According to data gathered by the National Oceanic and Atmospheric Administration (NOAA), floods caused $2,861,426,089 worth of damage in 2014. Over the last 30 years, the NOAA estimates that floods have caused $7.96 billion in damages each year.

With the devastating effects of flooding well-documented, it is important that city government, industrial, and commercial sectors should have robust stormwater systems in place. With these systems in place, water is safely stored and disposed of before a flood can cause significant property damage.


More Than Just Physical Damage

Although many people focus on the physical damage flooding causes, people should also be wary of the damage flooding can do to a city’s water supply. Running water can easily pick up a variety of contaminants, including bacteria and viruses that cause water-borne diseases. This renders floodwater, and any other water source it comes into contact with, unsafe for human consumption.

Similarly, contaminated floodwater cannot simply be redirected back into streams or rivers. Chemical pollutants found in floodwater can have a devastating effect on nature, e.g. certain organic compounds can cause the rapid growth of algae in water, depriving fish of much-needed oxygen.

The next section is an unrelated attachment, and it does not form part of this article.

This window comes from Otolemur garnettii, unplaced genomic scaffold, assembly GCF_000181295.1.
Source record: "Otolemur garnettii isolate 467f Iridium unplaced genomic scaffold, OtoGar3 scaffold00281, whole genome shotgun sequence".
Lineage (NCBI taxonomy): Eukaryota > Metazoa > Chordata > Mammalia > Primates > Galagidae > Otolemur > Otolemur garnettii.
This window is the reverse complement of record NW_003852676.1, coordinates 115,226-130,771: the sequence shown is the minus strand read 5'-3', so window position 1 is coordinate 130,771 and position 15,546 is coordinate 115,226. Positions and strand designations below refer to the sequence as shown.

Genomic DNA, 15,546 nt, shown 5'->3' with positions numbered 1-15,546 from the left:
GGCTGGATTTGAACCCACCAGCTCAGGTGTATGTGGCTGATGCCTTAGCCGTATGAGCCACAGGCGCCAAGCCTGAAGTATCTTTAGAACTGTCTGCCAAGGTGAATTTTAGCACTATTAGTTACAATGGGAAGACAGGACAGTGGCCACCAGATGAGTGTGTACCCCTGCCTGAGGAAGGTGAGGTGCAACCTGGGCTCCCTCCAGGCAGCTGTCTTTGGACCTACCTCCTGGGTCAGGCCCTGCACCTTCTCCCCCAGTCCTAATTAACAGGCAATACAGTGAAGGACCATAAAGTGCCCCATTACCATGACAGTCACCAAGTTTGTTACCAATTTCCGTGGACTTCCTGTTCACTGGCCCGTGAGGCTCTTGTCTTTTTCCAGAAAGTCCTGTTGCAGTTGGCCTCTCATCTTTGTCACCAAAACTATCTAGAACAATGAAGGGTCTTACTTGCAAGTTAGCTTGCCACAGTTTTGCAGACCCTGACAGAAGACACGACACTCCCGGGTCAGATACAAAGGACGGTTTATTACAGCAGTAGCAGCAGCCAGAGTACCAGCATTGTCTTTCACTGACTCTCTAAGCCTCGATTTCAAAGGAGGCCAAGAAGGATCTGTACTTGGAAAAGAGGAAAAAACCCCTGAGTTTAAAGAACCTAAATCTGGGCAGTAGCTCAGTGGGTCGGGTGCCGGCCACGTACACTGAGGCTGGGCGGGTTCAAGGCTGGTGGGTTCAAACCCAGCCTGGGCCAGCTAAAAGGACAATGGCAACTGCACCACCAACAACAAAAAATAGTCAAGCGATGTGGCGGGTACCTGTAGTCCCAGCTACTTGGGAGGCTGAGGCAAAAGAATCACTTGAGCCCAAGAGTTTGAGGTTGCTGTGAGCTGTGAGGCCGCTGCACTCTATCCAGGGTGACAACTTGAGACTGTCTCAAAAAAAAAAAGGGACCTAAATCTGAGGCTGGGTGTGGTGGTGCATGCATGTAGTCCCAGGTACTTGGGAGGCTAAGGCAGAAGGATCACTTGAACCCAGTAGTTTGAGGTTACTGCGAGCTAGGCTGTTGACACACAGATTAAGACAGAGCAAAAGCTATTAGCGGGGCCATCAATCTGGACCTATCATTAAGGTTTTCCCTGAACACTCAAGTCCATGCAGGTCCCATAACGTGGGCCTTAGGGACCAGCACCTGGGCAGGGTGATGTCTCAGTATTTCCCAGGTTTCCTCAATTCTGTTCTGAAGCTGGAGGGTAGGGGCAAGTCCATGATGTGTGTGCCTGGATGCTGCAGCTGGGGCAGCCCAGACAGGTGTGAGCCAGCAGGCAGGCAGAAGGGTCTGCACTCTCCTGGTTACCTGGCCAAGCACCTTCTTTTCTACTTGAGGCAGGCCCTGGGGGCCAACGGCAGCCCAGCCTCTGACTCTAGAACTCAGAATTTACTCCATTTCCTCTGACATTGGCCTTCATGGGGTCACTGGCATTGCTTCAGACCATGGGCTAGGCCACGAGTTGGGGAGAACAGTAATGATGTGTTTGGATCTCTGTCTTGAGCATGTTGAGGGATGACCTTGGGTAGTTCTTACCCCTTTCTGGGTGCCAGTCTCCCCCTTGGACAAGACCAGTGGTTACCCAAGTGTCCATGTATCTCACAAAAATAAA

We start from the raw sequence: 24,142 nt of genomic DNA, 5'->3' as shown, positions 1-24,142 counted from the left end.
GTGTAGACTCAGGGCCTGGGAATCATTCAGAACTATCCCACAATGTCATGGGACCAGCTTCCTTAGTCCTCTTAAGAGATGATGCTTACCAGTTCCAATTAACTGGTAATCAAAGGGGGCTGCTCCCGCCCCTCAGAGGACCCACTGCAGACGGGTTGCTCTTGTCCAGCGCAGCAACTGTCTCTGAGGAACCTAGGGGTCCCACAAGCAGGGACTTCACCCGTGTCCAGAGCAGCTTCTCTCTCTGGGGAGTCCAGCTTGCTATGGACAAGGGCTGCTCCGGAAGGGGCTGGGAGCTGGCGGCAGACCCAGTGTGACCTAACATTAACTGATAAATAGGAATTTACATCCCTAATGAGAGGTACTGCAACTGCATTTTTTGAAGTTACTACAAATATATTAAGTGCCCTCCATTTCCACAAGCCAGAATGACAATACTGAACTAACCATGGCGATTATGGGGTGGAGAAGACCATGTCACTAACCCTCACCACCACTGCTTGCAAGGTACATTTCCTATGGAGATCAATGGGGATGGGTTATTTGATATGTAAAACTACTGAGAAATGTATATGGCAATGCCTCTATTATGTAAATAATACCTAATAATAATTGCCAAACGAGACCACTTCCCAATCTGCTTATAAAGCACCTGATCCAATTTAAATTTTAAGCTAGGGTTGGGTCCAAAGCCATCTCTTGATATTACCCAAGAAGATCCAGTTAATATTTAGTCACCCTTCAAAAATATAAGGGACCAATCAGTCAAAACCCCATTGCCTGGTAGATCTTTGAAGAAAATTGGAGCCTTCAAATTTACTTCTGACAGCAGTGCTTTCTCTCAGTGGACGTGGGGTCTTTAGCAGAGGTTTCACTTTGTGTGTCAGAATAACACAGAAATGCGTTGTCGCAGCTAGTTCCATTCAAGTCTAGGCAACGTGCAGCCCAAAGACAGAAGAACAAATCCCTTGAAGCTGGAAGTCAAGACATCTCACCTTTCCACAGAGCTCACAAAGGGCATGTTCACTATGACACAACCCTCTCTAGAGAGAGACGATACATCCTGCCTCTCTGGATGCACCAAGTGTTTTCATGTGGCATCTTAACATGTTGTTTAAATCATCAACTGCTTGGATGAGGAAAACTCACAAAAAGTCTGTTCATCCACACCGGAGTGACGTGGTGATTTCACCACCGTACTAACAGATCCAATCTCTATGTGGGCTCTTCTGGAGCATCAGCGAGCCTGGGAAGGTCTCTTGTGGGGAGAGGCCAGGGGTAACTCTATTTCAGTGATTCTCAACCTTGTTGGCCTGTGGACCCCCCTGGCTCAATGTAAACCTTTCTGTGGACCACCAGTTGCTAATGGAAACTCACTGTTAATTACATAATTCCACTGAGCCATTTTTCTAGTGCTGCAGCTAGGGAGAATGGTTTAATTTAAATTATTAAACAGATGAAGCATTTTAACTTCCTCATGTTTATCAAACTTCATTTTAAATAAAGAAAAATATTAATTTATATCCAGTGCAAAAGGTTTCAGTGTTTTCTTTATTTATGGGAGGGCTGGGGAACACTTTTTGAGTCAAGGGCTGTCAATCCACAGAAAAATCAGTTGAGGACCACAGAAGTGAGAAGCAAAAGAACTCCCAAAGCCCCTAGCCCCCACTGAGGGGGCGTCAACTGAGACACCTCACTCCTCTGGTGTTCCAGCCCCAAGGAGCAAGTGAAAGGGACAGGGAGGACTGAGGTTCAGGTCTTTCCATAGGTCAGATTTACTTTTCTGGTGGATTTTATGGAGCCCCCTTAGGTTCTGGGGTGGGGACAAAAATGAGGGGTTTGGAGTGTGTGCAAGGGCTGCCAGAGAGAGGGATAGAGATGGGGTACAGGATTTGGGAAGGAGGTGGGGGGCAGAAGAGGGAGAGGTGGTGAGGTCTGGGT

Making Water Safe Again

Fortunately, the problem of contaminants can also be addressed through the use of efficient stormwater systems. Some stormwater systems like StormChamber® can be outfitted with sediment filters both at the entry and exit points of the system. This intelligent design feature effectively doubles the filtration capacity.

The use of sediment filters is an effective way to remove a variety of contaminants from water. According to research conducted by the University of Nebraska-Lincoln, sediment filters can remove at least 85 percent of harmful particles in floodwater such as clay, sand, and metallic contaminants. “Absolute” sediment filters can remove up to 99.9 percent of harmful particles.

Stormwater systems that use sediment filtration can also be used as a pre-treatment solution. With the help of sediment filters removing a large amount of contaminants, other filtration methods like reverse osmosis are able to fully purify water. Afterwards, floodwater can be safely reintroduced into nature or brought to a water treatment facility for redistribution.


Drinking Water Treatment: Sediment Filtration, University of Nebraska-Lincoln

Flooding and communicable diseases fact sheet, World Health Organization